LeBron James is the rare athlete who can affect the business fortunes of an entire television channel.
The future NBA hall of famer’s move from Cleveland to Los Angeles could result in a doubling of advertising revenue for Lakers games on Spectrum SportsNet, the regional sports network half-owned by the team.
Last season, Spectrum SportsNet charged around $7,000 per 30-second spot for a young team that was 12 games under .500 and didn’t make the playoffs.
This season, sources expect that advertising rate to climb to $14,000 per 30-second spot — a price that could climb much higher if the Lakers’ ratings beat the already optimistic projections.
The reason why RSN executives are so bullish on the television performance for this year’s Lakers is because James already has provided a blueprint for them. James’ teams have proved to be ratings gold in both Cleveland and Miami.
It’s hard to think of another single athlete from a team sport who has had such an effect on an entire television channel’s performance.
Take 2010, for example, when James left Cleveland to take his talents to South Beach.
In 2009-10, when James led the Cavaliers, the Heat’s ratings on Miami’s RSN, Sun Sports, averaged a measly 2.51. The next season, when James joined the team, Heat ratings jumped to a 4.92 — a 96 percent increase. Two seasons later, in 2012-13, Heat ratings had climbed to a 7.14, a rating that was nearly three times higher than Heat ratings before James.
It was the same story when James returned to Cleveland in 2014-15, when television ratings tripled for the hometown hero’s return to the market. During James’ final season in Miami, 2013-14, Cavs games on FS Ohio averaged a paltry 2.79 rating. The following season, that jumped to 7.94, and during the Cavs’ championship season, it reached a 9.31 rating.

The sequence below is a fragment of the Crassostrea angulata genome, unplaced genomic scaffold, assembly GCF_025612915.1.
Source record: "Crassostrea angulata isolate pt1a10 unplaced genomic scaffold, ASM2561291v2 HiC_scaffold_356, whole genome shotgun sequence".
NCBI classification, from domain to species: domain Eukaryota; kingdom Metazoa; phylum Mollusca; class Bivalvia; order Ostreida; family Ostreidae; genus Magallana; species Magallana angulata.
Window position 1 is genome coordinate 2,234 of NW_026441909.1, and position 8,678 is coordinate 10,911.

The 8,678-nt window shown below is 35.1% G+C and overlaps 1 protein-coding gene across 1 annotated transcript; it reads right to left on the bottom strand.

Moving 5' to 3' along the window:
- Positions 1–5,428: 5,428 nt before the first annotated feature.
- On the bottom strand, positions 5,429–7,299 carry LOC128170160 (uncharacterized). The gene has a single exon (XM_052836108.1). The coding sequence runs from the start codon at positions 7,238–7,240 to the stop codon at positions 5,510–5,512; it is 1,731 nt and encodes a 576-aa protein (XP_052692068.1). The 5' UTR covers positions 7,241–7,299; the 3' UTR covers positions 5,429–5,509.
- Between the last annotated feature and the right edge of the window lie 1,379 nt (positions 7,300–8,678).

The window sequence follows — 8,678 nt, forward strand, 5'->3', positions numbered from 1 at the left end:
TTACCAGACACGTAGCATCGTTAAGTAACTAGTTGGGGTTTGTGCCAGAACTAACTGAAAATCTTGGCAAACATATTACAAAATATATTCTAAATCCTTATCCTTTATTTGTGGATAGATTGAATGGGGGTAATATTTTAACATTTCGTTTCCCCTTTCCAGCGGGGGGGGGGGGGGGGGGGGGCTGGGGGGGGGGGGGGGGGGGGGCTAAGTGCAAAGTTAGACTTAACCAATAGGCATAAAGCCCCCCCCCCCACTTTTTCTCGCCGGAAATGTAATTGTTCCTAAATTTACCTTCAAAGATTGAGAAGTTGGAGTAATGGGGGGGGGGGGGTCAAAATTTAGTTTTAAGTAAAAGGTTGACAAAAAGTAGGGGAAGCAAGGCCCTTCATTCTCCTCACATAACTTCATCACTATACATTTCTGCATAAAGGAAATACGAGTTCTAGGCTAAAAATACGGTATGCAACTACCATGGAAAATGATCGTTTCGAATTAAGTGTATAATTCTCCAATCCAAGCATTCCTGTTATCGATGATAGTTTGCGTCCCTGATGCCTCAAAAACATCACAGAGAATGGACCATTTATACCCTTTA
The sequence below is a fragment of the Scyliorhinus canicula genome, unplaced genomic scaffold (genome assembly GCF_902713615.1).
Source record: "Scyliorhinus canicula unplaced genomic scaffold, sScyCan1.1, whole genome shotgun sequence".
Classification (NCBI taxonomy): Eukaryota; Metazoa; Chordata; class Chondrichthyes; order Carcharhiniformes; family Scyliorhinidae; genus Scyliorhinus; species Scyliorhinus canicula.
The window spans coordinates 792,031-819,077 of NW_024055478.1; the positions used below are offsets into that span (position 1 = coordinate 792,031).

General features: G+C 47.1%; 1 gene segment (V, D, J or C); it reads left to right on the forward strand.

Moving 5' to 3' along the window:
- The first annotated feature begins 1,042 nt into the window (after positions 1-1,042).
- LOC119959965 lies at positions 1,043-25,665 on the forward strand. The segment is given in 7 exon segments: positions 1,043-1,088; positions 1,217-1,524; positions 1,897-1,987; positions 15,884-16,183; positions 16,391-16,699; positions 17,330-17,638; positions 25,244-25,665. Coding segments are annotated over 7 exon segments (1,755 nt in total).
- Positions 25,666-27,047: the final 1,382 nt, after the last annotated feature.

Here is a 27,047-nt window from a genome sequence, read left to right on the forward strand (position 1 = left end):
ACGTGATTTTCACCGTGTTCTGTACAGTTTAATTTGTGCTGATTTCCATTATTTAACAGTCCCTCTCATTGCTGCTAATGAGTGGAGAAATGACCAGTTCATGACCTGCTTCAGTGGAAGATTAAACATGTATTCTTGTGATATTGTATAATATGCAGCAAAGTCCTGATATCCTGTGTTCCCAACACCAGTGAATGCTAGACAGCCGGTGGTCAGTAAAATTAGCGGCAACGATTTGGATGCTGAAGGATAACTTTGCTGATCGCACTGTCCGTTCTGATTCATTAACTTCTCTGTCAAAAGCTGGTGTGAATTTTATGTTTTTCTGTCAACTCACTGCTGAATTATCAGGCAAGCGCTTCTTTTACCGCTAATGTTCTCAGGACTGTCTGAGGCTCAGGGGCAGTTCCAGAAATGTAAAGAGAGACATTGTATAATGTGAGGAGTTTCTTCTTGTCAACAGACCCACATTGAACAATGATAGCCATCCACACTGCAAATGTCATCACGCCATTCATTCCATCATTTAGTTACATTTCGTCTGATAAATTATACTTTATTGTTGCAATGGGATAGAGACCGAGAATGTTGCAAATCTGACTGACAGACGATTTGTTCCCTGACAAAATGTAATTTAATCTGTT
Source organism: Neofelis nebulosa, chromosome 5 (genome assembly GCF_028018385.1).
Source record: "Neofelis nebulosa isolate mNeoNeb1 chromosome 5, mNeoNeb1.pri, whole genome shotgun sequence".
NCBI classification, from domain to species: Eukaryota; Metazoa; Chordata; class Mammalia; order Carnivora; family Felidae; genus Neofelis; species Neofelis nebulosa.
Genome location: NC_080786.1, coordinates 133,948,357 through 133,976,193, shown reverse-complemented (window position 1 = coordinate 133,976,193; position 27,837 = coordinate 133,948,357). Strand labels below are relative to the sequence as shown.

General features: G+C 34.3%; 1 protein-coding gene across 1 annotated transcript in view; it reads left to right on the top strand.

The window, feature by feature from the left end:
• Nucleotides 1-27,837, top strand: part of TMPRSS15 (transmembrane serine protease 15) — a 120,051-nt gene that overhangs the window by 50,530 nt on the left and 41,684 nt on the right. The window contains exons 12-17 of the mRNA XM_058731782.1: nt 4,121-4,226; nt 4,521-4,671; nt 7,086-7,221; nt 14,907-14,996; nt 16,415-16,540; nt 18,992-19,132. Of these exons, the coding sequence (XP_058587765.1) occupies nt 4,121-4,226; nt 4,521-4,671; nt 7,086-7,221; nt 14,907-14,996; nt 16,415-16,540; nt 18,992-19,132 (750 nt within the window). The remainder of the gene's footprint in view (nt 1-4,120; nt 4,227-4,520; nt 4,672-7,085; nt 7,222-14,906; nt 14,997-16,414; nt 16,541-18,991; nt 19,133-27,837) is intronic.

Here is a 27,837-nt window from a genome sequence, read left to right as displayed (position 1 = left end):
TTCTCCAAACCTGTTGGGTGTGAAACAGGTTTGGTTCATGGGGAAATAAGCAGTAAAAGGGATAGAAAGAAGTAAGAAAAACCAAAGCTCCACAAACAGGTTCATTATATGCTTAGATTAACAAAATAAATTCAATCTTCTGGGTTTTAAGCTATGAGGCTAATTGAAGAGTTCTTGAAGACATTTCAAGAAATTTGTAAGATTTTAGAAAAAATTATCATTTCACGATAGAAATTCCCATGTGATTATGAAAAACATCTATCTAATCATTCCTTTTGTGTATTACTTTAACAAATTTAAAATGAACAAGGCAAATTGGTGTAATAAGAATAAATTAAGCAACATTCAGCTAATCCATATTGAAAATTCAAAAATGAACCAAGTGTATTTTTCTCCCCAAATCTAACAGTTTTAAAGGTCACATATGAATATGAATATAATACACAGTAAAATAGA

In the season following both moves, sources said advertising revenue doubled.
Conversely, the markets James left saw their local NBA ratings tank. The season after he left Cleveland for Miami, ratings for Cavaliers games on FS Ohio dropped 54 percent. The season after James left Miami to return to Cleveland, Heat ratings on Sun Sports dropped 28 percent. Last season, Heat games averaged a 2.74 rating — a 60 percent drop from James’ last season in Miami.
With such ratings drops, these RSNs obviously see an advertising revenue drop post-James. Even though they pulled half the rating after James left, the RSNs did not see their advertising revenue cut in half. One source described “a halo effect” that existed around these teams for a season or two after James left.
Two areas that James will not affect are rights fees and distribution.
When Spectrum SportsNet launched in 2012, it signed distribution deals that lasted eight to 10 years — a much longer contract than normal, sources said. Most of those will not be renegotiated until early next decade, at the end of James’ planned four-year run in Los Angeles.
Sources say the RSN will renew its Verizon deal before the 2019-20 season and its AT&T U-verse deal is believed to be up soon thereafter. But the bulk of the RSN’s distribution deals run through 2022, sources said. James’ deal with the Lakers runs through the 2021-22 season.
Distributors pay Spectrum SportsNet $4.57 per subscriber per month, according to SNL Kagan, a rate that is higher than two other Los Angeles-based RSNs — Fox Sports West and Prime Ticket.
Spectrum SportsNet holds the Lakers’ local TV rights through the 2033 season. The channel is jointly owned by Charter and the Lakers.